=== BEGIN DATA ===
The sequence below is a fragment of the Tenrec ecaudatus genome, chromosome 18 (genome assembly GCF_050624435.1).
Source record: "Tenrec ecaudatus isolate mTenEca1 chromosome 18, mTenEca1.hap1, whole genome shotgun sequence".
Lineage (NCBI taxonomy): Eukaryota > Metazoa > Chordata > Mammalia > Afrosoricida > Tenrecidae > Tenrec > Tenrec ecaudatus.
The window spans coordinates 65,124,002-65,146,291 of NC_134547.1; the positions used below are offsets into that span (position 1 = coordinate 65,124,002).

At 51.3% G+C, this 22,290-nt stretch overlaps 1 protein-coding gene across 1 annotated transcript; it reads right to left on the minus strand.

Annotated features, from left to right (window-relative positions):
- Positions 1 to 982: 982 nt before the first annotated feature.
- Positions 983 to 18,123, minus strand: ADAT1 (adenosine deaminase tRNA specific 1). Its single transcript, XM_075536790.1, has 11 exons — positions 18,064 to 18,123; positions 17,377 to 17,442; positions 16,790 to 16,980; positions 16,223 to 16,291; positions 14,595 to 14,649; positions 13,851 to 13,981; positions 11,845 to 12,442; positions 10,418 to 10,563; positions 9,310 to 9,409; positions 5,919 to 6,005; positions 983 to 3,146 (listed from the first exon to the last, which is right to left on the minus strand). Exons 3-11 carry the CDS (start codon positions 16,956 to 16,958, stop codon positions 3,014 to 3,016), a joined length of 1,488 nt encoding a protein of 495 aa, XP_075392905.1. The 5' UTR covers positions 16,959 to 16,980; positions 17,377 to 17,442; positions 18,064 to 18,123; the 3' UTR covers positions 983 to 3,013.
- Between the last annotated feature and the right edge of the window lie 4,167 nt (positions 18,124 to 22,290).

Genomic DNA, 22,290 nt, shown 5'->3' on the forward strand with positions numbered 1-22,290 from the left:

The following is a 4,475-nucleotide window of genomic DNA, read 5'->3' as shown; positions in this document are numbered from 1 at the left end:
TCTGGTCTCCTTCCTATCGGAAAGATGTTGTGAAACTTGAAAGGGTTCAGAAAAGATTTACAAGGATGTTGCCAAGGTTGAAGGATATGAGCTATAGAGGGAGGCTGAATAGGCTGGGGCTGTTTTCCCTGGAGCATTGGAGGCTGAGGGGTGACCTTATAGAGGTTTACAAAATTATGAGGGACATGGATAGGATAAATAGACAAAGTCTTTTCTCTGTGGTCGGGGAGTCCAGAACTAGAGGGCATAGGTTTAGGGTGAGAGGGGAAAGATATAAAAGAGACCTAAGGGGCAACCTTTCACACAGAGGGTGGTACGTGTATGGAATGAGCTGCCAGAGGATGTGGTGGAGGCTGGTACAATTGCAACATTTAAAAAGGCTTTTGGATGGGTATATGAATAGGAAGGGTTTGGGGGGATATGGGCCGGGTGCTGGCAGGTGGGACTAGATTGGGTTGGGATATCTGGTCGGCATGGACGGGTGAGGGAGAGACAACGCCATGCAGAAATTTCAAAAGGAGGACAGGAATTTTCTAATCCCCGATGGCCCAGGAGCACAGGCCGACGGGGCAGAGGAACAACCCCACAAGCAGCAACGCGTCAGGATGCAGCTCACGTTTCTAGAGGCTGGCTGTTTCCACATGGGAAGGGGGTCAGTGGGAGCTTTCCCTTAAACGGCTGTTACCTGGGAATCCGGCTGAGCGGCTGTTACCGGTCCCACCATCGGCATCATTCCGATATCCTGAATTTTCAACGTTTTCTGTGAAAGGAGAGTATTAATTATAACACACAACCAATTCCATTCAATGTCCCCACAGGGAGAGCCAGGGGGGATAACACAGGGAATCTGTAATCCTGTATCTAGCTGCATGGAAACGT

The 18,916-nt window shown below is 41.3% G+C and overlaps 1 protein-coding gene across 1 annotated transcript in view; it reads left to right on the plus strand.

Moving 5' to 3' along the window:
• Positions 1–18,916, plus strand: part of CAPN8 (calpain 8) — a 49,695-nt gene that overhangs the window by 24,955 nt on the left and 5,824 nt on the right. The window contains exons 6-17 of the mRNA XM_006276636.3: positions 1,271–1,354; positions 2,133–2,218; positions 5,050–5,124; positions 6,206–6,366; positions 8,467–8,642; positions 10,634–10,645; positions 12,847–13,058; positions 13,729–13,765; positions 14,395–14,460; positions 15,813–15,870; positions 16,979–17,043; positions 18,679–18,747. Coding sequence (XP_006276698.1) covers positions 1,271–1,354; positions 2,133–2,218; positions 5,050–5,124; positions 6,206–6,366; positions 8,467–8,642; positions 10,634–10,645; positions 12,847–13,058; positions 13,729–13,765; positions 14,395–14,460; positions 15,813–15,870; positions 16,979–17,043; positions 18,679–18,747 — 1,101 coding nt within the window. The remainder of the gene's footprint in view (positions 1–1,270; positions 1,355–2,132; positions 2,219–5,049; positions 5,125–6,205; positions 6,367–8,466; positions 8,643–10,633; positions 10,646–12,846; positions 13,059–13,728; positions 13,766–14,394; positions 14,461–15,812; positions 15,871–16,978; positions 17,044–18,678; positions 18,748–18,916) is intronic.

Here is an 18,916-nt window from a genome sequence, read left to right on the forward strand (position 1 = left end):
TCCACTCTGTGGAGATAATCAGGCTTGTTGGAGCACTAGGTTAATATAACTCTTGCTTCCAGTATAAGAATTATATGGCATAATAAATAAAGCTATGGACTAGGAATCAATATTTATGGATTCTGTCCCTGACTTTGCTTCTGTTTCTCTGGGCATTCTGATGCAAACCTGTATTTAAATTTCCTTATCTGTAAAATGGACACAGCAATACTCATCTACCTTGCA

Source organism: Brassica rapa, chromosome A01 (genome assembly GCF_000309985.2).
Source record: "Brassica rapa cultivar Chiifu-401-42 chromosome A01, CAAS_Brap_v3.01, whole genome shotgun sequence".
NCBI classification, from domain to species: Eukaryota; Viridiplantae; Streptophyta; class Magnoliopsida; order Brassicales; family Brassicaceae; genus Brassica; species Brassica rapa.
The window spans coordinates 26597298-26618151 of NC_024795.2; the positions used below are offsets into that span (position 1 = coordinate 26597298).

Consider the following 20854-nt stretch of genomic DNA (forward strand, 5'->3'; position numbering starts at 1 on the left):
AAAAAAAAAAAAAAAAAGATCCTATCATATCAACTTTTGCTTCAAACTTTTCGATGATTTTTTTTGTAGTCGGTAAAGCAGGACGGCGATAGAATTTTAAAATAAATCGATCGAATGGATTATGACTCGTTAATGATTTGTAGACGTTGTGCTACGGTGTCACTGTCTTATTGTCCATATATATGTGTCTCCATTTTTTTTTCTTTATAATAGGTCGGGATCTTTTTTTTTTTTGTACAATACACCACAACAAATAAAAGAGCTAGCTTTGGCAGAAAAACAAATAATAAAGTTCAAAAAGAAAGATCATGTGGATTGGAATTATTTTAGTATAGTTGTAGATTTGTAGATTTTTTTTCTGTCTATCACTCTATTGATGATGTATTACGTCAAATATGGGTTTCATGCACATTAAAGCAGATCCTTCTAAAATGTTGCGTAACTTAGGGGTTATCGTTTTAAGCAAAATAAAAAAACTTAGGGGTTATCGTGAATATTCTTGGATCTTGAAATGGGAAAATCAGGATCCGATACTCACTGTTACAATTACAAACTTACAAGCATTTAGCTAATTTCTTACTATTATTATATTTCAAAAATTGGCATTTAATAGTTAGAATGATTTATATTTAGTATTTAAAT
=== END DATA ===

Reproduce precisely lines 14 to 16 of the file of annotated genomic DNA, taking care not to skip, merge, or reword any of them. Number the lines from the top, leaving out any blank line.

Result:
Moving 5' to 3' along the window:
• Positions 1–18,916, plus strand: part of CAPN8 (calpain 8) — a 49,695-nt gene that overhangs the window by 24,955 nt on the left and 5,824 nt on the right. The window contains exons 6-17 of the mRNA XM_006276636.3: positions 1,271–1,354; positions 2,133–2,218; positions 5,050–5,124; positions 6,206–6,366; positions 8,467–8,642; positions 10,634–10,645; positions 12,847–13,058; positions 13,729–13,765; positions 14,395–14,460; positions 15,813–15,870; positions 16,979–17,043; positions 18,679–18,747. Coding sequence (XP_006276698.1) covers positions 1,271–1,354; positions 2,133–2,218; positions 5,050–5,124; positions 6,206–6,366; positions 8,467–8,642; positions 10,634–10,645; positions 12,847–13,058; positions 13,729–13,765; positions 14,395–14,460; positions 15,813–15,870; positions 16,979–17,043; positions 18,679–18,747 — 1,101 coding nt within the window. The remainder of the gene's footprint in view (positions 1–1,270; positions 1,355–2,132; positions 2,219–5,049; positions 5,125–6,205; positions 6,367–8,466; positions 8,643–10,633; positions 10,646–12,846; positions 13,059–13,728; positions 13,766–14,394; positions 14,461–15,812; positions 15,871–16,978; positions 17,044–18,678; positions 18,748–18,916) is intronic.

Here is an 18,916-nt window from a genome sequence, read left to right on the forward strand (position 1 = left end):